A metric tonne is a measure of mass, but a litre is a measure of volume. To make a conversion between the two you will need to know the density of the liquid, meaning how much space it takes compared to its mass. The density of different liquids varies, hence the fact that a can of petrol and a can of water of the same volume do not weigh the same. Most conversions of metric tonnes to litres involve fuels.

- Skill level:
- Moderately Easy

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## Instructions

- 1
Check you are using the right terminology. A metric tonne is the same thing as 1,000 kilograms and has this meaning in all countries. It shouldn't be confused with the United States use of "ton" to refer to 2,000 pounds (807 kilogram), which is known in the UK as a short ton. Nor should it be confused with the old UK use of "ton" to refer to 2,240 pounds (1,106 kilograms.) This potential for confusion is why the specific term "metric tonne" was coined.

- 2
Find the conversion factor for the specific fuel you are using. The conversion factor is simply the density expressed as a number you can easily use for conversion calculations. BP lists the following guideline conversion factors: 1.844 for liquid petroleum gas, 1.351 for gasoline, 1.240 for kerosone, 1.192 for gas oil or diesel, and 1.065 for fuel oil. If you are working with a specific batch of fuel, the supplier may be able to provide the actual conversion factor.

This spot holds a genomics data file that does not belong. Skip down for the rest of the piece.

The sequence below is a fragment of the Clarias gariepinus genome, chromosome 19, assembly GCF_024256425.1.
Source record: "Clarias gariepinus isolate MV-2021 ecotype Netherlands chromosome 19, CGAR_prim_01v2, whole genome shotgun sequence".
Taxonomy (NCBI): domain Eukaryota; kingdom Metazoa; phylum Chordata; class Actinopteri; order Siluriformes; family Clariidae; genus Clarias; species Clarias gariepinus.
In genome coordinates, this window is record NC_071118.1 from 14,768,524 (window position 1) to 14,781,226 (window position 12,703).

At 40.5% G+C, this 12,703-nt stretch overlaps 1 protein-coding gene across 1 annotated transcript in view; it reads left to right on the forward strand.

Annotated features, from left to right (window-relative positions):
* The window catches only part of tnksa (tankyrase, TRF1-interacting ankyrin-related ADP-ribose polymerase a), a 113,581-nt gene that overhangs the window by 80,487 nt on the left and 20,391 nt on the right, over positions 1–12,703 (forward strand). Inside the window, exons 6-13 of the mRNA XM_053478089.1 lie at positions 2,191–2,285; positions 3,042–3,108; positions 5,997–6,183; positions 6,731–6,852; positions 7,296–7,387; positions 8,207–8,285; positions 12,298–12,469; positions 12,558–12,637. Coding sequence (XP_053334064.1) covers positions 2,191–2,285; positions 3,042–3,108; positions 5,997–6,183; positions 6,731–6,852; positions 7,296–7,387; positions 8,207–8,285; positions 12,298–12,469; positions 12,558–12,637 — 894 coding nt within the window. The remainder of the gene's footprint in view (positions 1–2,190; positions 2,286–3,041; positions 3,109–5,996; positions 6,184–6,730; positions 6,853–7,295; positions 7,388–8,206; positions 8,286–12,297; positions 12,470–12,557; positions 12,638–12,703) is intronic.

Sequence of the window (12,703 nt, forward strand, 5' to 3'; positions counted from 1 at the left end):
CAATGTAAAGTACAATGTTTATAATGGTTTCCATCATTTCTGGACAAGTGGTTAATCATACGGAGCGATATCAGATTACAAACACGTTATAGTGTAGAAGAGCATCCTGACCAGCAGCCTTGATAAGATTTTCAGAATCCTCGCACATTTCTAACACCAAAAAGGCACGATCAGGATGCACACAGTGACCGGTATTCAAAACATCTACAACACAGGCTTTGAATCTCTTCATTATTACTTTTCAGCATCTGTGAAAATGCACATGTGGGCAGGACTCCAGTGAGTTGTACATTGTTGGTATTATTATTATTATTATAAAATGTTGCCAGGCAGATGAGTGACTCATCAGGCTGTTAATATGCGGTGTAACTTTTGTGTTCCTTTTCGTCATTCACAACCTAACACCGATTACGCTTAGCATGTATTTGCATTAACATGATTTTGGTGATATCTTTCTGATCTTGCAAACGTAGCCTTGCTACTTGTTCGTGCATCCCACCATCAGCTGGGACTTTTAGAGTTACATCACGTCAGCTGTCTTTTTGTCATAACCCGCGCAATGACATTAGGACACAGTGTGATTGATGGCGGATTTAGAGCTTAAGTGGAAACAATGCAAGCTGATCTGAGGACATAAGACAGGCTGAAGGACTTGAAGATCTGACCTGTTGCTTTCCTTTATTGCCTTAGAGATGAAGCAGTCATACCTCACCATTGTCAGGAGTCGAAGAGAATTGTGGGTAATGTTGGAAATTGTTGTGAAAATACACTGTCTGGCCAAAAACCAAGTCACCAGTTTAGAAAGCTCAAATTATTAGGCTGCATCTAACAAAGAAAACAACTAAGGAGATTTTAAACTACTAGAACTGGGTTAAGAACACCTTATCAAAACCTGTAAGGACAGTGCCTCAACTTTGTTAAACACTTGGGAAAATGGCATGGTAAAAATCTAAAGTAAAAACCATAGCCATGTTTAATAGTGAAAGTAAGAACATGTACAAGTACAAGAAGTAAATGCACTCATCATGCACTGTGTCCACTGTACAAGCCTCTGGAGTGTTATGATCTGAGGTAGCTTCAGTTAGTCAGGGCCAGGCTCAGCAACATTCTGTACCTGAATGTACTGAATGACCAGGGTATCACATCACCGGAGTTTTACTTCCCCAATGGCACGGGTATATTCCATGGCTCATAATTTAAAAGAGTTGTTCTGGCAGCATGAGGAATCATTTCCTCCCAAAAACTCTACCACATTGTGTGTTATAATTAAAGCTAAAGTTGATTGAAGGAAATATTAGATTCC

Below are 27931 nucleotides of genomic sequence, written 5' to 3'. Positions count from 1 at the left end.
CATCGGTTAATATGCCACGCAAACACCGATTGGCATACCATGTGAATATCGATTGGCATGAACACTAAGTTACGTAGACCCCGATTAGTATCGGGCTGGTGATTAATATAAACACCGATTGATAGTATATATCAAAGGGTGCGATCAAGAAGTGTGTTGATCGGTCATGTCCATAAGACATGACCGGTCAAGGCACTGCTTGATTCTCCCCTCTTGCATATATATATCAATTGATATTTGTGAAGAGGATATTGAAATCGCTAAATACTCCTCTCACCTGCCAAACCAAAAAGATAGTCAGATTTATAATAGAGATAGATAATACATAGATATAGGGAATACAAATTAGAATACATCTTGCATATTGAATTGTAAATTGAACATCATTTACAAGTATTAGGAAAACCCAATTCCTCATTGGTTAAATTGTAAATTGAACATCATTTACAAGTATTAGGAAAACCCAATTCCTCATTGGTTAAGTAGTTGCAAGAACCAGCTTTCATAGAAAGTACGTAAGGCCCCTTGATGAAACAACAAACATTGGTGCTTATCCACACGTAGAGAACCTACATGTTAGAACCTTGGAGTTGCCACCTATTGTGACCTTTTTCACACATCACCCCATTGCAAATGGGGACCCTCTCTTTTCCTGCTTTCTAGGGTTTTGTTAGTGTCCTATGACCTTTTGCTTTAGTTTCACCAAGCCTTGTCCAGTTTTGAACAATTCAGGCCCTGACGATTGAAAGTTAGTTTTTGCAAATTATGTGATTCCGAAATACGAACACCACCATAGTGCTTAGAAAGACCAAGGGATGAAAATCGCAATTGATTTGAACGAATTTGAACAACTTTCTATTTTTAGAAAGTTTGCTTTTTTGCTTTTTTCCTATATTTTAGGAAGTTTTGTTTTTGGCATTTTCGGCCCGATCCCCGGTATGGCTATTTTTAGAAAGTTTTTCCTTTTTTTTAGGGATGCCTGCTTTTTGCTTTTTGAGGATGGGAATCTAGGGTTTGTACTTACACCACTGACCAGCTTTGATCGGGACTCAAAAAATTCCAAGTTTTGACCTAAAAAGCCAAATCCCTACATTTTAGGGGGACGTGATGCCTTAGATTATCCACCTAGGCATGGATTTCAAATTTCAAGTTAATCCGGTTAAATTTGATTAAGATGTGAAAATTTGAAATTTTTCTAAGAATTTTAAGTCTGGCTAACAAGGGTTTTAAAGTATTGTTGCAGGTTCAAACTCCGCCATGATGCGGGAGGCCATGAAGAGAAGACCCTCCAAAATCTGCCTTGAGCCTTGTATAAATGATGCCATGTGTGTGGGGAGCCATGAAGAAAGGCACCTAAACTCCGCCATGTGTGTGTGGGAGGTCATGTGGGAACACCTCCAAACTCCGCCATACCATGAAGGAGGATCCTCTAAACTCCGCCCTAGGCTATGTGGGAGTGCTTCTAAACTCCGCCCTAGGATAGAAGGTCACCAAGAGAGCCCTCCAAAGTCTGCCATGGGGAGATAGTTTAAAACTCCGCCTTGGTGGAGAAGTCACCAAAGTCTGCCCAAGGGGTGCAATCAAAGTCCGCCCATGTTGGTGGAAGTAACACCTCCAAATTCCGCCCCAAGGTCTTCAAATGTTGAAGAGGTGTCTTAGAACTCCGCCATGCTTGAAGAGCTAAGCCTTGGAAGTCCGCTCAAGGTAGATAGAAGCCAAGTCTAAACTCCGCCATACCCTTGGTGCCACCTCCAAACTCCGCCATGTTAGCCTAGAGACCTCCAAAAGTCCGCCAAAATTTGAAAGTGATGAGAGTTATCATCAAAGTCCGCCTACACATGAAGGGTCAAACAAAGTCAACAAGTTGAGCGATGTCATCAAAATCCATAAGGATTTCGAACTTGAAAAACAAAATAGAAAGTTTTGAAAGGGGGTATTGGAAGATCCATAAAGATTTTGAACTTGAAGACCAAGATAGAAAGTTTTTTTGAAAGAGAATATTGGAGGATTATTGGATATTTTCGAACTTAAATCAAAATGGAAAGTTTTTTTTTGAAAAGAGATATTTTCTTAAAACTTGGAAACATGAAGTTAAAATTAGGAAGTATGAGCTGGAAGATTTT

- 3
Multiply the weight in metric tonnes by the conversion factor. This gives the volume in kilolitres, a more useful measure in most practical situations. If you want to find the result in litres, simply divide the result in kilolitres by 1,000.

#### Tips and warnings

- Converting metric tonnes to litres is simple if the liquid is water. One metric tonne is a thousand kilograms which is equivalent to a thousand litres. Bear in mind that the precise figure may vary slightly depending on whether the water contains chemicals other than hydrogen and oxygen.
- The density of liquids such as petrol can vary with temperature. The BP conversion factors are described as averages only. If you need to know the absolutely precise mass of a real volume of liquid you will need to weigh it rather than use on-paper conversions.